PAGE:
17Mb
    speed
    (up to)
    Unlimited
    monthly usage
    (truly unlimited)
    £23.99p/m
    £40.99 p/m after 12 mthsincludes line rental1st year cost: £297.87
    • £100 BT Reward Card
    • Save £204 over 12 months
    See Deal
    TalkTalk
    • Freeview channels
    • Up to 17Mb download, 1Mb upload speed
    • Truly unlimited monthly usage
    • Pay for calls made (11.5p per min)
    • 12 month contract
    17Mb
    speed
    (up to)
    Unlimited
    monthly usage
    (truly unlimited)
    £34
    set-up
    cost
    TalkTalkTalkTalk TV + Fast Broadband
    17Mb
    speed
    (up to)
    Unlimited
    monthly usage
    (truly unlimited)
    £22.95p/m
    includes line rental1st year cost: £309.40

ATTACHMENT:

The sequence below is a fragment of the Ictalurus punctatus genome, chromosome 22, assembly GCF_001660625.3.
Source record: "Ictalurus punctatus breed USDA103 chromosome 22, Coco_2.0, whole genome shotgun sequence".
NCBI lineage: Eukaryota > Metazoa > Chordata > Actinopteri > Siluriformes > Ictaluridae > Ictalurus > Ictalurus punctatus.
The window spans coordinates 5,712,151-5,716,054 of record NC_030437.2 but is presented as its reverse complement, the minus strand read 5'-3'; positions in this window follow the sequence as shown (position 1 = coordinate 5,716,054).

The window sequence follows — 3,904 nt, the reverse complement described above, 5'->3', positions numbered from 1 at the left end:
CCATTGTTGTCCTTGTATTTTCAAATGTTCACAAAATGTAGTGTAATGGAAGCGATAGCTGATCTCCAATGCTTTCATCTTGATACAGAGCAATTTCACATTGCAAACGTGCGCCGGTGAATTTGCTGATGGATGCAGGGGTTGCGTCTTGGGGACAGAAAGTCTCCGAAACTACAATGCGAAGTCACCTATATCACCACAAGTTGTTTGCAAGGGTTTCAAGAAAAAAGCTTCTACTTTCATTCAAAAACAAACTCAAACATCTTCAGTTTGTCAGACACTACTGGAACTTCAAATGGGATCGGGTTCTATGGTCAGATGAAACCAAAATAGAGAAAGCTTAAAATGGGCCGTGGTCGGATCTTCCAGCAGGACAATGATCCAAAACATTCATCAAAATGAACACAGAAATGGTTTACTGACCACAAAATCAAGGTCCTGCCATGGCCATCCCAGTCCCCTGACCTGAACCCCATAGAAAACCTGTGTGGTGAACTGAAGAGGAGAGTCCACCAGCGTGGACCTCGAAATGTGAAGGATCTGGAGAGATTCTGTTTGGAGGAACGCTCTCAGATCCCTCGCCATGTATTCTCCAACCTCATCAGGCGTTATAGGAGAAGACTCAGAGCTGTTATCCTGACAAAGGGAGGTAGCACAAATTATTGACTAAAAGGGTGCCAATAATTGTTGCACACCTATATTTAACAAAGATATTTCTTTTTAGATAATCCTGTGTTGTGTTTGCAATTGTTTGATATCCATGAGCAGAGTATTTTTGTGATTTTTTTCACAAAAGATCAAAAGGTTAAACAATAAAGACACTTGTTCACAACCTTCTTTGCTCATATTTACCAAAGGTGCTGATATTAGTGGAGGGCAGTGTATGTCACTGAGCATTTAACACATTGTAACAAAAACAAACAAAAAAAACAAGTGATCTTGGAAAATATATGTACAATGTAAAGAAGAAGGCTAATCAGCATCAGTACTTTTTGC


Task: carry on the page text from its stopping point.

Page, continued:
• Fixed price for the contract length
    • Pay nothing today
    See Deal
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    What you need to know

    • Prices last checked and verified 20th March 2017
    • Broadband speeds may vary
    • Monthly costs include line rental
    • All prices are inclusive of VAT except business packages
    • You should have the right to cancel without penalty if your provider increases charges during the minimum term of your contract
    • Some providers offer line rental reduced prices when an upfront payment is made for 12 months

    Why you should consider a cheap broadband deal

    There's a lot more to choosing the cheapest broadband deal than just clicking on the one with the smallest number next to it. Cheap is cheap, but finding a deal that presents value for money? Well, that's another trick altogether...

    It's a good way to lower your monthly bills